(could infect or attack garden plants when compost is used)

is shredding necessary
Is shredding necessary?

Smaller particles decompose faster

Have greater surface area per unit volume

Allows microbes to get at more of the food

Chipping or shredding coarse materials (twigs, stems) will speed up the rate at which they decompose

  • Bacteria
  • Actinomycetes
  • Fungi
  • Protozoa
proper diet for decomposers
Proper diet for decomposers

Your compost workers will thrive if you give them a balanced diet.

  • Composting will be most rapid if the decomposers are fed a mix (30/1) of carbon rich and nitrogen rich materials.
  • Carbon rich organic wastes are known as “browns”
  • Nitrogen rich organic wastes are known as “greens”


High carbon materials such as

Leaves (30-80:1)

Straw (40-100:1)

Paper (150-200:1)

Sawdust (100-500:1)

Animal bedding mixed with manure (30-80:1)



High nitrogen materials such as

Vegetable scraps (12-20:1)

Coffee grounds (20:1)

Grass clippings (12-25:1)


  • Cow (20:1)
  • Horse (25:1)
  • Poultry (10:1), with litter (13-18:1)


  • Decay rapidly
  • Poor aeration – may have foul odors if composted alone
  • Tend to accumulate in spring and summer
  • Supply nitrogen for composting
  • Best compost if mixed with browns


  • Decay very slowly
  • Coarse browns can keep pile aerated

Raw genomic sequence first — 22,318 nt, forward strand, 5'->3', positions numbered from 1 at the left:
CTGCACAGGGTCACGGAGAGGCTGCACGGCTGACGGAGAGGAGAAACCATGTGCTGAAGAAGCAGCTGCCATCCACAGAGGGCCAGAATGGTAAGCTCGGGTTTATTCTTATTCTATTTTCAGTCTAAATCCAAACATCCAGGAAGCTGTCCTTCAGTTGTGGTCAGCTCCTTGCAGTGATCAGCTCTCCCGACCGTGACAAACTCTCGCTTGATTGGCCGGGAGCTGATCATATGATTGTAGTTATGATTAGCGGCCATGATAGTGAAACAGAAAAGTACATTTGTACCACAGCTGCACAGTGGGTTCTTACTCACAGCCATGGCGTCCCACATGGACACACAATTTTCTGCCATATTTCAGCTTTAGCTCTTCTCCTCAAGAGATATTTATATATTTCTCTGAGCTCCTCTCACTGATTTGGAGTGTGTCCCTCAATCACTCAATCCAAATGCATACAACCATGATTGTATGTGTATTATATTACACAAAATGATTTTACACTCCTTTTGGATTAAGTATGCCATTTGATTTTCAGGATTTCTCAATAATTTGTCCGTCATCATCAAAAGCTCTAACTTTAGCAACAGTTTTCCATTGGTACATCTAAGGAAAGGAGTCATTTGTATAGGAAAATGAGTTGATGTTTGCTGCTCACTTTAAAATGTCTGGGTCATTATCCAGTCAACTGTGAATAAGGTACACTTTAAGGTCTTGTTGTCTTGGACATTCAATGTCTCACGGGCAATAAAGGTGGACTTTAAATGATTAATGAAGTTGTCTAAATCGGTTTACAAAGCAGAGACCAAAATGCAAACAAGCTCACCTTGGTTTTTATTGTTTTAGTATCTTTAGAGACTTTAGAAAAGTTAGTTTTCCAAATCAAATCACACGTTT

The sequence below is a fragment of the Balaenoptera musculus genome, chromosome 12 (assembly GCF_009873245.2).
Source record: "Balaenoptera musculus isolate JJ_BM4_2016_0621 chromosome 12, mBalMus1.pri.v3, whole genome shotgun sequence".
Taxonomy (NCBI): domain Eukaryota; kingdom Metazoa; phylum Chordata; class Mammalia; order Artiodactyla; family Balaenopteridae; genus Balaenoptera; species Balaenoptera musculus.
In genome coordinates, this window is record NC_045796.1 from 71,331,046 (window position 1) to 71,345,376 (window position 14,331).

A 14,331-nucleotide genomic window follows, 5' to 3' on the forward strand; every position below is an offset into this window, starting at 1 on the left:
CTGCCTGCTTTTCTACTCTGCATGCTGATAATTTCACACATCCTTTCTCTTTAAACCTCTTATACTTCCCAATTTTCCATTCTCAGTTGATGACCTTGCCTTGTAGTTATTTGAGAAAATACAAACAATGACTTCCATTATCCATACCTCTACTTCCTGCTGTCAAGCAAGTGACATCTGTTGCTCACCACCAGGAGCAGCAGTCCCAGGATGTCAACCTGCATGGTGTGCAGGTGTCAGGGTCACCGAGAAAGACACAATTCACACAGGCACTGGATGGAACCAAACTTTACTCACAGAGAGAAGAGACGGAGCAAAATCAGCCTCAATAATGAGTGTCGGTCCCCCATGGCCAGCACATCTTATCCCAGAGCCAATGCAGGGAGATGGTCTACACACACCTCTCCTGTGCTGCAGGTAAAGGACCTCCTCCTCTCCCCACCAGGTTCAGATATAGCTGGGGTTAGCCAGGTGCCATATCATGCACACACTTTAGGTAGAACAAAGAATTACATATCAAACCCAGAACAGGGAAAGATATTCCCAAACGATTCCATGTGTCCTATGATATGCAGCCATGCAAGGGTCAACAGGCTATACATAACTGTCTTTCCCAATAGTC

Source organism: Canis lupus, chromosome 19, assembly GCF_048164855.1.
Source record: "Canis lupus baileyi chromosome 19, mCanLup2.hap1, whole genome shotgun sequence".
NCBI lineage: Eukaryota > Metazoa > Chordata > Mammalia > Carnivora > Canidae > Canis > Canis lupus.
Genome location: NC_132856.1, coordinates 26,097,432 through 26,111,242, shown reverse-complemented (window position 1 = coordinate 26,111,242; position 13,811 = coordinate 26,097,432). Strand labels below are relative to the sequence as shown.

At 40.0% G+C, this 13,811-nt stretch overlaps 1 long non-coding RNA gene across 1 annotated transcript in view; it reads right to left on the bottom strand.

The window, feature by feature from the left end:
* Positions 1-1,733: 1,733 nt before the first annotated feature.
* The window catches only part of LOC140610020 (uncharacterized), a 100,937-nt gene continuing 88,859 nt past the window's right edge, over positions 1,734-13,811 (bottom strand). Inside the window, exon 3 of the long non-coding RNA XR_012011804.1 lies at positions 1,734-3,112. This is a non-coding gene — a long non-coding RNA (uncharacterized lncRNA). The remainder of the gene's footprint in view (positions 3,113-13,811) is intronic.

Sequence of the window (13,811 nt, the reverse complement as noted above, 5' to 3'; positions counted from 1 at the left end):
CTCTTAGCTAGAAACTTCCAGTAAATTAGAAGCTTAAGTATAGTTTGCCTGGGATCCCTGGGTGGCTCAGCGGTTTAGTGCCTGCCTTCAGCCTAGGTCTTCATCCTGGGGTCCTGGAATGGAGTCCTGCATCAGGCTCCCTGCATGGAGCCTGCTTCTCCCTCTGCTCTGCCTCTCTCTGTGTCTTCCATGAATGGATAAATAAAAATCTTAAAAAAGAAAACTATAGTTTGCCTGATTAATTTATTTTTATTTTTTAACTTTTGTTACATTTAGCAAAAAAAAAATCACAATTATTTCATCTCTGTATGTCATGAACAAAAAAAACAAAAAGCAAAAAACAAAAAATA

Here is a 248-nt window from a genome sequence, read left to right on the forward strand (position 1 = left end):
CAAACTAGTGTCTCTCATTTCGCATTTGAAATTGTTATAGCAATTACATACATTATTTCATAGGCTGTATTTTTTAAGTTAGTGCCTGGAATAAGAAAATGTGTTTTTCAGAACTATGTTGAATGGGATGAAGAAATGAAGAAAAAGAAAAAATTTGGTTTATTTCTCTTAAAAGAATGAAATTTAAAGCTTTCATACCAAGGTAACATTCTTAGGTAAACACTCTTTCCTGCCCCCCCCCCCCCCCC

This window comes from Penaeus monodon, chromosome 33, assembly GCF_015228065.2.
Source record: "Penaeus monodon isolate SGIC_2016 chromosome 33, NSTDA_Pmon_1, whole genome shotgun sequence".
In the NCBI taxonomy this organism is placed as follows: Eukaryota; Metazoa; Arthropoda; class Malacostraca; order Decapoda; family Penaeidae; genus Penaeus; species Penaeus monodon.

• Tie up nitrogen in soil if not fully composted
  • Tend to accumulate in the fall
  • May need to stockpiled until greens are available in spring and summer
aerobic composting
Aerobic composting
  • Composting with decomposers that need air (oxygen)
  • The fastest way to make high quality compost
  • Produces no foul odors
  • Aerobic decomposers produce heat
aerobic composting and temperature
Aerobic composting and temperature
  • Active composting occurs in the temperature range of 55oF to 155oF



  • Pile temperature may increase above 140oF but this is too hot for most bacteria and decomposition will slow until temperature decreases again.


  • A thermometer is a nice tool but is not essential for good composting
does my compost pile have to get hot
Does my compost pile have to gethot?
  • Good compost can be made in cool piles, but…
    • Decay will be slower and it will take longer to make compost
    • Why doesn’t my pile get hot?
      • Not enough air
      • To little or too much water, or
    • A high carbon/nitrogen ratio.
  • High pile temperature provides the benefits of
    • The most rapid composting
    • Killing pathogenic (disease causing) organisms
    • Killing weed seeds